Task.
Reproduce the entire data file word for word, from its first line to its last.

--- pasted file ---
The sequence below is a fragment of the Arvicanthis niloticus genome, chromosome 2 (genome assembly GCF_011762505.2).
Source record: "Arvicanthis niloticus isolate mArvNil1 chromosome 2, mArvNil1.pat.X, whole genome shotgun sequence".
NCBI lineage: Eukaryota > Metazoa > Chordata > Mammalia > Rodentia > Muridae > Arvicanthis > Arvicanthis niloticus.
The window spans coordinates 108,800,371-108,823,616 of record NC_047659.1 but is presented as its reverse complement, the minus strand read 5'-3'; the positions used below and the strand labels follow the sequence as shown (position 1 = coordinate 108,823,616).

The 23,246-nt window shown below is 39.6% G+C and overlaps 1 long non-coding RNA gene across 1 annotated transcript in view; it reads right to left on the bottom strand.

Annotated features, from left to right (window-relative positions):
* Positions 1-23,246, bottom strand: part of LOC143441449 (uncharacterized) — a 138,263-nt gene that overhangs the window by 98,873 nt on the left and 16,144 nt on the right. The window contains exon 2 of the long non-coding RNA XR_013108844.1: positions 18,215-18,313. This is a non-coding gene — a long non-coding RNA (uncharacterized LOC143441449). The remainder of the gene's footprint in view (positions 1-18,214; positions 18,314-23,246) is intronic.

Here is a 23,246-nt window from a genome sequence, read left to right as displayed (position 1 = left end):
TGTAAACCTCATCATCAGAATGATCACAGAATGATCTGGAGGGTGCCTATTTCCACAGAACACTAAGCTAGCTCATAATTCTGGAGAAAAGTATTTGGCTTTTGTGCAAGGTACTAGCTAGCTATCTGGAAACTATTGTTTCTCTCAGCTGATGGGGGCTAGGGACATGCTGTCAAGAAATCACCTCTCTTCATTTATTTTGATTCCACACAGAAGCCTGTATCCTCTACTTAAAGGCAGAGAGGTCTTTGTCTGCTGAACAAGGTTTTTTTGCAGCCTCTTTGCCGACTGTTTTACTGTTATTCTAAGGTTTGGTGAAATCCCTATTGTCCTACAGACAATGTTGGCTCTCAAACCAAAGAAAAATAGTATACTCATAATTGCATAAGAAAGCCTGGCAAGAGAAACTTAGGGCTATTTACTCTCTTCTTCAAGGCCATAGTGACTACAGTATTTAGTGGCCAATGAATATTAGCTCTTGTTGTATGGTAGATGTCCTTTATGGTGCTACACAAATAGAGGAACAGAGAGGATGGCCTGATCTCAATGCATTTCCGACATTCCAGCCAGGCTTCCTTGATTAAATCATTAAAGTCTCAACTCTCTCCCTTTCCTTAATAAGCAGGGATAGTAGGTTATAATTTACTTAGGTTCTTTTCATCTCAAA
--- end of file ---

The sequence below is a fragment of the Arvicanthis niloticus genome, chromosome 2 (genome assembly GCF_011762505.2).
Source record: "Arvicanthis niloticus isolate mArvNil1 chromosome 2, mArvNil1.pat.X, whole genome shotgun sequence".
NCBI lineage: Eukaryota > Metazoa > Chordata > Mammalia > Rodentia > Muridae > Arvicanthis > Arvicanthis niloticus.
The window spans coordinates 108,800,371-108,823,616 of record NC_047659.1 but is presented as its reverse complement, the minus strand read 5'-3'; the positions used below and the strand labels follow the sequence as shown (position 1 = coordinate 108,823,616).

The 23,246-nt window shown below is 39.6% G+C and overlaps 1 long non-coding RNA gene across 1 annotated transcript in view; it reads right to left on the bottom strand.

Annotated features, from left to right (window-relative positions):
* Positions 1-23,246, bottom strand: part of LOC143441449 (uncharacterized) — a 138,263-nt gene that overhangs the window by 98,873 nt on the left and 16,144 nt on the right. The window contains exon 2 of the long non-coding RNA XR_013108844.1: positions 18,215-18,313. This is a non-coding gene — a long non-coding RNA (uncharacterized LOC143441449). The remainder of the gene's footprint in view (positions 1-18,214; positions 18,314-23,246) is intronic.

Here is a 23,246-nt window from a genome sequence, read left to right as displayed (position 1 = left end):
TGTAAACCTCATCATCAGAATGATCACAGAATGATCTGGAGGGTGCCTATTTCCACAGAACACTAAGCTAGCTCATAATTCTGGAGAAAAGTATTTGGCTTTTGTGCAAGGTACTAGCTAGCTATCTGGAAACTATTGTTTCTCTCAGCTGATGGGGGCTAGGGACATGCTGTCAAGAAATCACCTCTCTTCATTTATTTTGATTCCACACAGAAGCCTGTATCCTCTACTTAAAGGCAGAGAGGTCTTTGTCTGCTGAACAAGGTTTTTTTGCAGCCTCTTTGCCGACTGTTTTACTGTTATTCTAAGGTTTGGTGAAATCCCTATTGTCCTACAGACAATGTTGGCTCTCAAACCAAAGAAAAATAGTATACTCATAATTGCATAAGAAAGCCTGGCAAGAGAAACTTAGGGCTATTTACTCTCTTCTTCAAGGCCATAGTGACTACAGTATTTAGTGGCCAATGAATATTAGCTCTTGTTGTATGGTAGATGTCCTTTATGGTGCTACACAAATAGAGGAACAGAGAGGATGGCCTGATCTCAATGCATTTCCGACATTCCAGCCAGGCTTCCTTGATTAAATCATTAAAGTCTCAACTCTCTCCCTTTCCTTAATAAGCAGGGATAGTAGGTTATAATTTACTTAGGTTCTTTTCATCTCAAA